, By the foregoing method the binder constituent, normally consisting of separated individual fibers, may be distributed substantially uniformly throughout the fibrous mass. Because of the fact that it is in a fiber form instead of in a. powdered condition, it will subsequently retain its position in the fibrous body. After the activating step has been completed the fibers are so united that no substantial movement of them out of the relationship determined by the unifying step takes place. Thus, the resulting product has a strong resistance to physical and chemical disruptive forces.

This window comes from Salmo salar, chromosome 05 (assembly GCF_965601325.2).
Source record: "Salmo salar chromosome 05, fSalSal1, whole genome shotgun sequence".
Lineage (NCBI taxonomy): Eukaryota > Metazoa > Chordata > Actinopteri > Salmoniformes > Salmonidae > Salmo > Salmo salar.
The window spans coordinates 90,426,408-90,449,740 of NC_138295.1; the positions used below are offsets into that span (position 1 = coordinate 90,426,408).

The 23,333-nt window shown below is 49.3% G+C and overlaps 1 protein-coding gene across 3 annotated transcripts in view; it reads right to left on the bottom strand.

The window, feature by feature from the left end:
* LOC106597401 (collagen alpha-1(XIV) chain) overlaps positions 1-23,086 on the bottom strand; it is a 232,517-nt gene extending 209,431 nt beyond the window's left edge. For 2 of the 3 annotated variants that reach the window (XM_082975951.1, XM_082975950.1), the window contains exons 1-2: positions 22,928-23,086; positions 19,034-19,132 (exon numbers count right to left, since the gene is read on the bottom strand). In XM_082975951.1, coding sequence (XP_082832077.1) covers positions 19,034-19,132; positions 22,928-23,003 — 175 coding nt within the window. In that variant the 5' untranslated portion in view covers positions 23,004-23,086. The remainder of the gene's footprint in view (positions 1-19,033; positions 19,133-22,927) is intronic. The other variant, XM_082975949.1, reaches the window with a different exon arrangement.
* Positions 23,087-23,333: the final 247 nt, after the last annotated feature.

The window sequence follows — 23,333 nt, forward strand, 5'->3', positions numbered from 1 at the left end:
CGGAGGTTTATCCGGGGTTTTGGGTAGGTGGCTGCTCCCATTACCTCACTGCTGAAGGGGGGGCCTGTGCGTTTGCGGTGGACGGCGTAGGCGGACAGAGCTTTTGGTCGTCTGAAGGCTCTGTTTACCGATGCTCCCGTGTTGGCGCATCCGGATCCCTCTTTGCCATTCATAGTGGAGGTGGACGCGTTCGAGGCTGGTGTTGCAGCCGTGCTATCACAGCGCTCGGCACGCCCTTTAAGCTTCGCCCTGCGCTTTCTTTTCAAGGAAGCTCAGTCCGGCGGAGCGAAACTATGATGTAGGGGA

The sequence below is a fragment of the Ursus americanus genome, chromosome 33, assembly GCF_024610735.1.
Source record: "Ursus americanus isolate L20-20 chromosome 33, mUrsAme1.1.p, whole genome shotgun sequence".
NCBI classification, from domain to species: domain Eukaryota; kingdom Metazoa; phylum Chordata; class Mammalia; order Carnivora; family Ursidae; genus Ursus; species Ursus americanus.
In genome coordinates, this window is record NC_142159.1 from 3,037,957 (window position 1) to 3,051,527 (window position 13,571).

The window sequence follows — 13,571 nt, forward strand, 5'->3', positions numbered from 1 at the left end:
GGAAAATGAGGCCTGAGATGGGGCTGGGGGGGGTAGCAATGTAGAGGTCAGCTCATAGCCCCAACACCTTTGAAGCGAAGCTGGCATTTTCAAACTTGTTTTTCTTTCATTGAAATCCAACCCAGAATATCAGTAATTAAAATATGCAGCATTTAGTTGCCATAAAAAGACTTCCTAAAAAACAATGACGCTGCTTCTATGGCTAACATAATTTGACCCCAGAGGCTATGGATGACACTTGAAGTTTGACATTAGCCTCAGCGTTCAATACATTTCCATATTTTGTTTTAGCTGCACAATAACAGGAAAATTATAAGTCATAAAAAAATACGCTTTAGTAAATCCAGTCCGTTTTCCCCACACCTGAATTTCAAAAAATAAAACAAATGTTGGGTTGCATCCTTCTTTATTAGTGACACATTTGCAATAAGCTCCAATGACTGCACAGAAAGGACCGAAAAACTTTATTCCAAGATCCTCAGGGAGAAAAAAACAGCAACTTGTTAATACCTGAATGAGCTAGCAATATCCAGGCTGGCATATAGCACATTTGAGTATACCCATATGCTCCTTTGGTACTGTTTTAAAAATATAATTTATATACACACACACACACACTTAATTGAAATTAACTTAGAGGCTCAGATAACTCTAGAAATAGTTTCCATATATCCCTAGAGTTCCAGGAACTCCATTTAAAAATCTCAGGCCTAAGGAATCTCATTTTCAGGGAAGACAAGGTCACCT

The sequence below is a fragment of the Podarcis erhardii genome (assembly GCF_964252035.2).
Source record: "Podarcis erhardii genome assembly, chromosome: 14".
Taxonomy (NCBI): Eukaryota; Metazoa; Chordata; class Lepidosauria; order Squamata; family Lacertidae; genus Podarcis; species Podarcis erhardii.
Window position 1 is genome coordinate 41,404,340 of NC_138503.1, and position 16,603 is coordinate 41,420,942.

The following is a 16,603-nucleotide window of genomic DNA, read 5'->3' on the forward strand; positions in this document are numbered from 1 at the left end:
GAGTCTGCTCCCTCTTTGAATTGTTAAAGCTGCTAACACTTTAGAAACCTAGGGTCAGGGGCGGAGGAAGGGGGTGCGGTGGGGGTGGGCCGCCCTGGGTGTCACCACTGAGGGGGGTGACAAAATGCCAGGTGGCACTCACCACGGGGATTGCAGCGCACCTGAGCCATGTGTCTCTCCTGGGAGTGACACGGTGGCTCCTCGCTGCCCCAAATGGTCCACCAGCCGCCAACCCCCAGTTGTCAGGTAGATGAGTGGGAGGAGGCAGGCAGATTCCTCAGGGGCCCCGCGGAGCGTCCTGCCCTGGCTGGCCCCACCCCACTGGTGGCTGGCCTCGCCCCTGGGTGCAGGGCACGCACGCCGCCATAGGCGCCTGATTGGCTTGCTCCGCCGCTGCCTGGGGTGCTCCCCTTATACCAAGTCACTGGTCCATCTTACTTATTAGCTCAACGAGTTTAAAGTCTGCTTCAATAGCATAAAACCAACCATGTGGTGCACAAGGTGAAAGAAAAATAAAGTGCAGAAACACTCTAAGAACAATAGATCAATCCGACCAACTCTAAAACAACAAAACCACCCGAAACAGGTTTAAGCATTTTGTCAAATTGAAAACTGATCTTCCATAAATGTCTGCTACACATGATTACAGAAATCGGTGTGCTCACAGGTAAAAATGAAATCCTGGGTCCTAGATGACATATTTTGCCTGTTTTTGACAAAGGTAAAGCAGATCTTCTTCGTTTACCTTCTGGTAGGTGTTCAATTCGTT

An important advantage of the process is that no specific arrangement or organization of the fibers is required except to produce the intermingling of them necessary to distribute the binder fibers substantially uniformly throughout the mass. Such incidental orientation of the fibers as occurs in connection with the mixing operation and the working of the fibrous mass into the form of a web is not only not objectionable from the standpoint of this invention but contributes to the uniformity and homogeneity of the finished product. Some such arrangement of 'the fibers occurs necessarily in performing these operations in. textile machines of the common forms. For example, a cotton card produces some parallelizing of the fibers and it should be understood that in the subsequent use of such terms as unarrayed, unspun, or "heterogeneously arranged, it is intended to include carded webs, or those made by similar processes, in which either some intentional or some incidental parallelization or arrangement of the fibers takes place, these terms being intended to distinguish from spun, woven, braided, knitted, or similar structures, the integrity of which depends solely upon some specific arrangement of fibers or yams. While some definite organization of fibers may be made for the purpose of this invention, the integrity of the product does not depend on such an arrangement but rather on the union or coalescence of the fibers. In this connection it should also be pointed out that while a cotton card is fed from a lap previously made in a picker lapper and the mixing of the fibers takes place largely in the latter, nevertheless a carding step is very useful in this process because of the fact that it works the mixture of fibers into a web in which the fibers are more uniformly and homogeneously arranged, such web, or a plurality of such webs superposed, being admirably adapted for the subsequent unifying operation.